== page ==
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Suppose I have a solid compound from which I want to extract a target chemical I know is soluble in acetone. So I crush and mix the compound in acetone, dissolving the target and suspending the detritus.

  1. What are methods for filtering the detritus from the solution? I have frequently seen coffee filters used for this purpose. Are commercial coffee filters considered "lab-grade?" Or, suppose that the target chemical has some affinity for cellulose, what alternatives exist for suspension filtration?

  2. Now, having the target chemical in solution I assume it is easiest to extract it by evaporating the acetone. Is there a process for this that doesn't leave any of the target stuck to the glass or whatever was containing the solution?

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What are methods for filtering the detritus from the solution? I have frequently seen coffee filters used for this purpose. Are commercial coffee filters considered "lab-grade?" Or, suppose that the target chemical has some affinity for cellulose, what alternatives exist for suspension filtration?

The method that comes to mind for this task is a Soxhlet extraction. Commercial coffee filters are not "lab-grade." Soxhlet extraction thimbles are available in cellulose.

Now, having the target chemical in solution I assume it is easiest to extract it by evaporating the acetone. Is there a process for this that doesn't leave any of the target stuck to the glass or whatever was containing the solution?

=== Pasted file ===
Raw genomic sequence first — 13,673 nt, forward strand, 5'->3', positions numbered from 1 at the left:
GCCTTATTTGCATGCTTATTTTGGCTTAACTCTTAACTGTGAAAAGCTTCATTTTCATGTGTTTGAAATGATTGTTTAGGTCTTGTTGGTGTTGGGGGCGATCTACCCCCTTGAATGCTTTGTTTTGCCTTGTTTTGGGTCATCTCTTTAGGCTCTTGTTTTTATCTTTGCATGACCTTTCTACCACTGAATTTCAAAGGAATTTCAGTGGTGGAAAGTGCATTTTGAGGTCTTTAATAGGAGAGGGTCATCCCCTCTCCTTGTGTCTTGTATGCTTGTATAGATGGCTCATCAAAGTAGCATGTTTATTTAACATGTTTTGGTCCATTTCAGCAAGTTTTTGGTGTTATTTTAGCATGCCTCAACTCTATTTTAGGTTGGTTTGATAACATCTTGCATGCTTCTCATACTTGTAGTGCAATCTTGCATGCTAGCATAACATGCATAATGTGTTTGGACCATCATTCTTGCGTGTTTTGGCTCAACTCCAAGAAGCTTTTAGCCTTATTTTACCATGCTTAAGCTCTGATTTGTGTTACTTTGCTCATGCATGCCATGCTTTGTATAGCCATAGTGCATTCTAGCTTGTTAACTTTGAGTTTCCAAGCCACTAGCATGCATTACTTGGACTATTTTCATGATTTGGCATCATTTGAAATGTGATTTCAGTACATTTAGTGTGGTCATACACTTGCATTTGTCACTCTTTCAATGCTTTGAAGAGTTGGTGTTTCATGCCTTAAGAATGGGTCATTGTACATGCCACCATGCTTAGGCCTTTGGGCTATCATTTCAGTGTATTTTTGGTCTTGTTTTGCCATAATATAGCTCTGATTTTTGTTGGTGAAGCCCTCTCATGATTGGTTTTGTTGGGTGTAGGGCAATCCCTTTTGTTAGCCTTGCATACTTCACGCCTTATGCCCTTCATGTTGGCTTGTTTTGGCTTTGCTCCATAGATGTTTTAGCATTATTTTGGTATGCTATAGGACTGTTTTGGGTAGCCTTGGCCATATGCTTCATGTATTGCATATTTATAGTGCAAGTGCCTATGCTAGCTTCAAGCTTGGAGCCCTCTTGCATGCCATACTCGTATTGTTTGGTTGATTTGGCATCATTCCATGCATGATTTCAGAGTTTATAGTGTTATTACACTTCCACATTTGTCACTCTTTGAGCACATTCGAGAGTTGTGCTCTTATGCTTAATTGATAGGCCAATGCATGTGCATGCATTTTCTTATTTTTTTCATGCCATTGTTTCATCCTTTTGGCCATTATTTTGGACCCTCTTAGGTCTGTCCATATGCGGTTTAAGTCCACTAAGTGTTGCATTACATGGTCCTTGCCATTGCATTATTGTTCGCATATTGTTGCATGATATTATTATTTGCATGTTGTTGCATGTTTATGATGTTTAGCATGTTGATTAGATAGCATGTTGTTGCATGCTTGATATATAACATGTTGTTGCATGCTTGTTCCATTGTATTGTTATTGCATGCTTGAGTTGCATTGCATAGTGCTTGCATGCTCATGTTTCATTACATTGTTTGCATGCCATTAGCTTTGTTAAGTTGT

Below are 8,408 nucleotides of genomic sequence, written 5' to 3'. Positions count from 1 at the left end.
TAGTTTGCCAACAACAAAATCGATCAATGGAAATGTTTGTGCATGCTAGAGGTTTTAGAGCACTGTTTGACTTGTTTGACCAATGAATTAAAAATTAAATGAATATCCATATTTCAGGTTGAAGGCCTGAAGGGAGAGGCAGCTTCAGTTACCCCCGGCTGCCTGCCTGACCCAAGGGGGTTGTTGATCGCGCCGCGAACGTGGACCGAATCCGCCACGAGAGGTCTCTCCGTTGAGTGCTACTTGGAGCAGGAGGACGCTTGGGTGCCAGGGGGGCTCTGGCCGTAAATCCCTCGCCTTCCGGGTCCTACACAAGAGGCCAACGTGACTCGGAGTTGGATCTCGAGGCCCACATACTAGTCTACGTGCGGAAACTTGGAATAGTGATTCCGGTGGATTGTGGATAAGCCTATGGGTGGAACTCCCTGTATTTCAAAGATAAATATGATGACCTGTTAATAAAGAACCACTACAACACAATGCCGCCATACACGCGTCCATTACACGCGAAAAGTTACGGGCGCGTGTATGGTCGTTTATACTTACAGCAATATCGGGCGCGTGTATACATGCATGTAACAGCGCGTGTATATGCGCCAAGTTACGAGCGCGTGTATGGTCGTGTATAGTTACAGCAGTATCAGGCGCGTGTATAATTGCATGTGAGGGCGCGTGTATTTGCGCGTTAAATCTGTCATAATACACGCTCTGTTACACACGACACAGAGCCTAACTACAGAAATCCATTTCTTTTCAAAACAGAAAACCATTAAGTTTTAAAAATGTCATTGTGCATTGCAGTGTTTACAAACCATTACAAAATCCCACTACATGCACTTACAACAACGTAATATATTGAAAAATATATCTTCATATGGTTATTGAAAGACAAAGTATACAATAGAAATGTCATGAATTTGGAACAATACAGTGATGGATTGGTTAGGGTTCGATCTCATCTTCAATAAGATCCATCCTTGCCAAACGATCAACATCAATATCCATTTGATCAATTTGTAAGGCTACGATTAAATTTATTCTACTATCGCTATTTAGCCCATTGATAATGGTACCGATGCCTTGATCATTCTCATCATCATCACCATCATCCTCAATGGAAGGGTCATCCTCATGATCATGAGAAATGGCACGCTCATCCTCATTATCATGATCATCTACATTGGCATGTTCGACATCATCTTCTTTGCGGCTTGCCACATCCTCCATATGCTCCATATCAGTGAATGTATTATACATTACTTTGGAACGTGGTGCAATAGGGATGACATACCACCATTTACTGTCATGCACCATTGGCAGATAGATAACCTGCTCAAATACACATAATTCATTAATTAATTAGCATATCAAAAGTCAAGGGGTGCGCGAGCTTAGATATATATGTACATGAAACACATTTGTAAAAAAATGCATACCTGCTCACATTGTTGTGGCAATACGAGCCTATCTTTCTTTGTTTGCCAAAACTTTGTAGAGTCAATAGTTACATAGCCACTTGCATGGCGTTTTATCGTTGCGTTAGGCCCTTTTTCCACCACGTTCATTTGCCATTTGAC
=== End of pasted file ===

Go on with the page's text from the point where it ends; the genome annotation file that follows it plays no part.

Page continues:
Yes - rotary evaporation, in conjunction with Soxhlet extraction.

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  • $\begingroup$ I don't follow the second answer: How does rotary evaporation avoid adhesion problems? $\endgroup$ – feetwet Jun 19 '15 at 1:36
  • $\begingroup$ The rotation of the evaporation flask ensures that a minimal amount of solute remains on the wall of the flask. As you probably suspect, it's not perfect: you will still have to wash down the sides of the flask with the solvent of your choice, pour it out, and dry it on a watch glass. In my opinion, it's the best way to quickly concentrate an extraction without inducing thermal decomposition/reaction. $\endgroup$ – Todd Minehardt Jun 19 '15 at 1:48
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    $\begingroup$ A typical undergraduate experiment is the extraction of the triglyceride of myristic acid from nutmeg using Soxhlet apparatus. $\endgroup$ – Beerhunter Jun 19 '15 at 8:08

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